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Members of the academies

Several MU faculty serve the National Academies of Science.

Michael LeFevre

Michael LeFevre

Michael LeFevre, a nationally known expert on health policy, was elected in October 2011 as a member in the prestigious Institute of Medicine, the health branch of the National Academies of Science. LeFevre, BS EE ’75, MD ’79, MS ’84, chief medical information officer and professor of family and community medicine, is one of six National Academies members at MU. To learn more about his work at MU, check out the story on Page 14. Another National Academies member, Jim Birchler, is profiled on Page 22.

Fred Hawthorn

Fred Hawthorne

National Academy of Sciences member Fred Hawthorne began his career in the chemistry of boron about 50 years ago. Little information existed on the topic, but Hawthorne envisioned that boron might become the basis of products including pharmaceuticals and nanomaterials. He set himself the goal of using boron to cure common cancers in part through boron neutron capture therapy (BNCT). Results of Hawthorne’s early tests were positive years ago at the University of California, Los Angeles. But he lacked access to a source of neutrons and so could not conduct clinical trials. That changed in 2006 when Hawthorne retired from a successful academic career at UCLA and moved his research laboratory to Mizzou (and Missouri, his childhood home), lured by a rare range of resources that could help him complete his life’s work. Mizzou has a medical school, a veterinary college and the nation’s largest academic research reactor with a neutron beam line dedicated to BNCT.

R. Michael Roberts

R. Michael Roberts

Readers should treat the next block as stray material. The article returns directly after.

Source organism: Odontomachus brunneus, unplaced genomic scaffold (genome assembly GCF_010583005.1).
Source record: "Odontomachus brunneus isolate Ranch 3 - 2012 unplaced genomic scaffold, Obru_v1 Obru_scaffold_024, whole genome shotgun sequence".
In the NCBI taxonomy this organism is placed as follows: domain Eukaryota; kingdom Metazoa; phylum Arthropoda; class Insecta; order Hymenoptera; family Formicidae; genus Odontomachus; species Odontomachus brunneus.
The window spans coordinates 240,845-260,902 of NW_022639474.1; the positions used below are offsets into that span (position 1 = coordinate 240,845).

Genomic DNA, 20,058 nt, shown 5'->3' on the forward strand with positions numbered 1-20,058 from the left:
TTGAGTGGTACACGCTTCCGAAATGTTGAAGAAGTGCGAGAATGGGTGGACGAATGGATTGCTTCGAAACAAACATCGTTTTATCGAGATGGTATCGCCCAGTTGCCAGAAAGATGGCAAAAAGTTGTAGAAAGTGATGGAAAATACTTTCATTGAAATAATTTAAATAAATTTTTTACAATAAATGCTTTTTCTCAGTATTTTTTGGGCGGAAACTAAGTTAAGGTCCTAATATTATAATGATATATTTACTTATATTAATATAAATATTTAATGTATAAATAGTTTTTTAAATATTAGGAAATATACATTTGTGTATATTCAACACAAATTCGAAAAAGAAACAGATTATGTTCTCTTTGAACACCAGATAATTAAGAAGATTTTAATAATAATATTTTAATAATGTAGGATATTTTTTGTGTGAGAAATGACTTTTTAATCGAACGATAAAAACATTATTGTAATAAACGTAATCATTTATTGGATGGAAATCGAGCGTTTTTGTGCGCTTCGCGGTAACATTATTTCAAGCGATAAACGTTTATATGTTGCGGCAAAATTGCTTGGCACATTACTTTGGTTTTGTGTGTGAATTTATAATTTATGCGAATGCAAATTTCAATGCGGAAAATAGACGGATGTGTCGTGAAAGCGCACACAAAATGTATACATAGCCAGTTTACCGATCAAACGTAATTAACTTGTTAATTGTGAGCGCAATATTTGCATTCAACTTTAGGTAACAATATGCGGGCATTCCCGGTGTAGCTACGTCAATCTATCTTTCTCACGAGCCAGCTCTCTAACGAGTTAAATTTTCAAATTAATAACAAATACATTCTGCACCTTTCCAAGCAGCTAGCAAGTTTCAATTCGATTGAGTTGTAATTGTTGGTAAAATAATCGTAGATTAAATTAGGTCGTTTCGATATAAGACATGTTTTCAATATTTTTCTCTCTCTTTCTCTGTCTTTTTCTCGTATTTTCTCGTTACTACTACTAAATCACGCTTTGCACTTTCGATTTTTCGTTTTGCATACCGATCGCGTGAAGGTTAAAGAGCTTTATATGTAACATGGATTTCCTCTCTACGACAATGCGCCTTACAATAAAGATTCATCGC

A Curators Professor of Animal Sciences and a National Academy of Sciences member, Roberts is best known for his work on biochemical communication between embryo and mother in cattle and other livestock species. He is particularly interested in how the production of embryonic proteins leads to maintenance of pregnancy. Roberts and his colleagues have also developed a dependable and sensitive pregnancy test, which is now commercialized for use in the dairy industry. It’s based on a second embryonic protein that enters the mother’s bloodstream as the placenta first forms. Roberts’ current research uses stem cells to create functioning placental cell types of both livestock species and humans. In the human work, he focuses on the common disease of pregnancy known as preeclampsia, which includes a limited invasion of the placenta into the wall of the mother’s womb.

Jack Colwill

Jack Colwill

In 1972, when Professor Emeritus Jack Colwill launched MU’s Department of Family and Community Medicine, it was a new specialty he hoped would help alleviate the shortage of primary care physicians. Throughout his career, the Institute of Medicine member has sought solutions to physician-workforce issues. The shortage is especially great in rural areas. He is widely known for his decades-long efforts to expand the health care workforce. Colwill realized that in order for family medicine to make its mark, departments such as his had to train physicians not only as clinicians but also as teachers and researchers. He built a department that is nationally known for performing all three tasks at a high level. Along the way, he recruited IOM member Gerald Perkoff, who died Dec. 25, 2011.

Linda Randall

Linda Randall

National Academy of Sciences member and biochemistry professor Linda Randall studies how cells know the destination of their thousands of proteins and how those proteins are put in their proper places. She isolates the “machinery” from the bacterium Escherichia coli, taking it apart and putting it back together to learn what each part does. The process involves special channels through membrane barriers, motor components that provide energy to move the proteins and “chaperones” to guide them. The knowledge gained from bacteria can be applied to all cells, including those in humans. Randall and her research group once performed an interpretive dance to illustrate this process. The performance featured black leotards, theatrical lighting and “molecular music” generated on a synthesizer.

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